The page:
Random Travel Snaps: Threatened Heirlooms

Upland palay (unhusked rice grains) left on the road to dry —  somewhere between Kiangan and Banaue, Mt. Province.

Kalinga Unoy Sun Dried Rice – Red heirloom rice from the terraced fields of the Philippines.

Kalinga Unoy is a rusty-red, speckled colored rice grown with organic methods on ancient terraces in the Philippines, then naturally sun-dried for three days.

Cook Kalinga like you would other rice. A delicate, sweet, nutty aroma lifts off it when it’s cooking and follows right through to the flavor of the finished dish. Great as a side or even as a focus of the meal. Its aroma and flavor will get you excited, I guarantee.  

~ As described on Zingerman’s Mail Order, an on-line shop

Kalinga Unoy, Ulikan Red, Tinawon Fancy, Tinawon White – these are some the varieties of traditional upland rice grown in the Cordillera region, cultivated by their ancestors for hundreds of years.  For generations, planting, cultivating, harvesting of rice have been the foundation of their culture.  But in the last decade or so, both the terraces and the indigenous culture have been slowly losing its durability.  The century old rice terraces are gradually deteriorating brought about by man’s carelessness, disuse and the changing weather. The terraces are too steep for machineries and the absence of which makes terrace farming back-breaking and hard.  It has lost its appeal to the younger generation who are leaving the mountains, abandoning strenuous farming for “greener pastures” elsewhere.

Rice supply of late comes mostly from lowland rice as upland or heirloom rice are low-yielding due to low tilling capacity.  Besides this, various problems related to changes in weather and infliction of rodents, pests and diseases, have had traditional rice farmers replacing traditional rice with high yielding, early maturing hybrid varieties.  Heirloom seeds and terraces however are considered a connection to their ancestors and the elders are anxious of losing this heritage.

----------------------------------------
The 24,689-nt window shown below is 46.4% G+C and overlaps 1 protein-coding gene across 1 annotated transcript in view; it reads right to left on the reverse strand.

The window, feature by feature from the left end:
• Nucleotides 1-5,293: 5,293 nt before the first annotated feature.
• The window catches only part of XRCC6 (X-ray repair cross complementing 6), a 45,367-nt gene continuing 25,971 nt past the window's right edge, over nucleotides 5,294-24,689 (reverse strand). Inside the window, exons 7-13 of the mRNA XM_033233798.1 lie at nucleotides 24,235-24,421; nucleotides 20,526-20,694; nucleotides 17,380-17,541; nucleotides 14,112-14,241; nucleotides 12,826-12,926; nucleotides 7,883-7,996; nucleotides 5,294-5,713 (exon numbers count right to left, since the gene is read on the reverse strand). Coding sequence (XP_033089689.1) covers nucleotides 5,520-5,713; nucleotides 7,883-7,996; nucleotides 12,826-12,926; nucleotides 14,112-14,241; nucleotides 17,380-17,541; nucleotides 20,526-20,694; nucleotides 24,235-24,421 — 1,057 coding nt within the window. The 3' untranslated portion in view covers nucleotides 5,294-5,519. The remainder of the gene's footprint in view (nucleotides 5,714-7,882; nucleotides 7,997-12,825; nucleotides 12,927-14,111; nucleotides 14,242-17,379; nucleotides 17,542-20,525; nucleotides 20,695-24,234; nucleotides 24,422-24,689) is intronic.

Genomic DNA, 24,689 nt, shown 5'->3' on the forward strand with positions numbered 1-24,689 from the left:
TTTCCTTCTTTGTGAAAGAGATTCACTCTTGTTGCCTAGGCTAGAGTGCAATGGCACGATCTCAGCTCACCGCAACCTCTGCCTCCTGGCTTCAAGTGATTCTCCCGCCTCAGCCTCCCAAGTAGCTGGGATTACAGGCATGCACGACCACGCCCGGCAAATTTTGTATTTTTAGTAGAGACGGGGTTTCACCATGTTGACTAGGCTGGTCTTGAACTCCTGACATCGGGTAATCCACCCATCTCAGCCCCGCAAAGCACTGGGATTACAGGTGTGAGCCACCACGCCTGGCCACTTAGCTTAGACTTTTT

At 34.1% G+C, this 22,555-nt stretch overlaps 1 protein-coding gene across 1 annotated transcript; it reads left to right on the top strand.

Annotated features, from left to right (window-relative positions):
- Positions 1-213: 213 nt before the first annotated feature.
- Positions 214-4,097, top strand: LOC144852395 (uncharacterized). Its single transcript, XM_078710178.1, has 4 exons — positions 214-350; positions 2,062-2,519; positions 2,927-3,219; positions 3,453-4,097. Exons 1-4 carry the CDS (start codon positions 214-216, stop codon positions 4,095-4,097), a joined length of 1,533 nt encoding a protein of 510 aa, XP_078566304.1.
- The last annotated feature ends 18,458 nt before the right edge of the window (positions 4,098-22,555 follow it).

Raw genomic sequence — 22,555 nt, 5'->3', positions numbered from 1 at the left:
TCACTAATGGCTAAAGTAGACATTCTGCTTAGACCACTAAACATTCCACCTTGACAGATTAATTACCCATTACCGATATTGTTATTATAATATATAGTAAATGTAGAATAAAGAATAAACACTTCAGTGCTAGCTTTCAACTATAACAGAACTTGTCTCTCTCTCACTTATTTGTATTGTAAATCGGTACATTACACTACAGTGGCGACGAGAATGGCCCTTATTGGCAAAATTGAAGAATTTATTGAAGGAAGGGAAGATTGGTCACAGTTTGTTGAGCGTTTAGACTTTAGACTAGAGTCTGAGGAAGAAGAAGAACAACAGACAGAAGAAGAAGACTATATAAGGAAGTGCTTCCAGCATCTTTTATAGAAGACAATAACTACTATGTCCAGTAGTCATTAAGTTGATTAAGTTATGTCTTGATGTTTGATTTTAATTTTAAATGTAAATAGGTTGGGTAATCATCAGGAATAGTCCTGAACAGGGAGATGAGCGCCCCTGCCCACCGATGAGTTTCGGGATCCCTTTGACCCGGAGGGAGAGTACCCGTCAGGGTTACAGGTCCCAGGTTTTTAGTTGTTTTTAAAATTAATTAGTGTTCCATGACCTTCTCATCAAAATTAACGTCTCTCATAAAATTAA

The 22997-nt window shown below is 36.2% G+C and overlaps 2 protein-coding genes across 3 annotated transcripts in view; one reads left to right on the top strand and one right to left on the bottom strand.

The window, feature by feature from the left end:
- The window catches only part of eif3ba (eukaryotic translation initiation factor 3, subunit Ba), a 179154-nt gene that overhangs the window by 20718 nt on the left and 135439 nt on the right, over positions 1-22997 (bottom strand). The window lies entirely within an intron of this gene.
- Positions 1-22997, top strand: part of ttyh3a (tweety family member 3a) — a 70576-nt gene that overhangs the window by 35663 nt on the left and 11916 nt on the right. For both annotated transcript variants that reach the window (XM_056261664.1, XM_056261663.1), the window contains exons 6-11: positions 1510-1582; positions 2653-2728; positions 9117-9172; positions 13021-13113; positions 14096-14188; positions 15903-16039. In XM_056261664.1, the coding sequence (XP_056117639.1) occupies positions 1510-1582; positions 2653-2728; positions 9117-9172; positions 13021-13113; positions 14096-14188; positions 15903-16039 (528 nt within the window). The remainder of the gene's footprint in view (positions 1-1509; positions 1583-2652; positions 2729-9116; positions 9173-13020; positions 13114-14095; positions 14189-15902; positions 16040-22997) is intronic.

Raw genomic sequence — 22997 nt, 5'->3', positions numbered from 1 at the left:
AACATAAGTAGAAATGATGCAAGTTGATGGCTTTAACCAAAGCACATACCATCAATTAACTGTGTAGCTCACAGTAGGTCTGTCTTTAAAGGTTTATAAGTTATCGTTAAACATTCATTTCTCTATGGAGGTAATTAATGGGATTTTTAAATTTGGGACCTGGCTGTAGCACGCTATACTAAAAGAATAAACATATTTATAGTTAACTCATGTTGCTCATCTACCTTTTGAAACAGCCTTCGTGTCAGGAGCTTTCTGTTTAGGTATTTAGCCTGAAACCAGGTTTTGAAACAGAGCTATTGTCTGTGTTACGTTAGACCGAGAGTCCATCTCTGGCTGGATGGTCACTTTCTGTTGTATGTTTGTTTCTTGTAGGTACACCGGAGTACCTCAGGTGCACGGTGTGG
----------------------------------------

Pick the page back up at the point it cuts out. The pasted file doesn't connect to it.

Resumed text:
Through upgraded technology provided by Department of Agriculture and the International Rice Research Institute (IRRI), farms in the uplands see hope of becoming self-sufficient once again.

Upland rice holds its own characteristics, uniquely ingrained through farming traditions that has been protected for thousands of years.  It has formed a niche in the world market given its distinct delectable taste and health benefits particularly from the organic conscious consumers.  Through the help of the Revitalized Indigenous Cordillera Entrepreneurs, Inc (RICE), Kalinga’s Unoy Red rice is now being sold in the US.   There’s light at the end of the tunnel for the threatened heirlooms, it seems.

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One thought on “Random Travel Snaps: Threatened Heirlooms

  1. never encountered this rice before. i do remember palay being scattered on streets in the barrio to dry them. the chickens continuously trying to get to the palay so the farmer has to be vigilant 🙂

    Like

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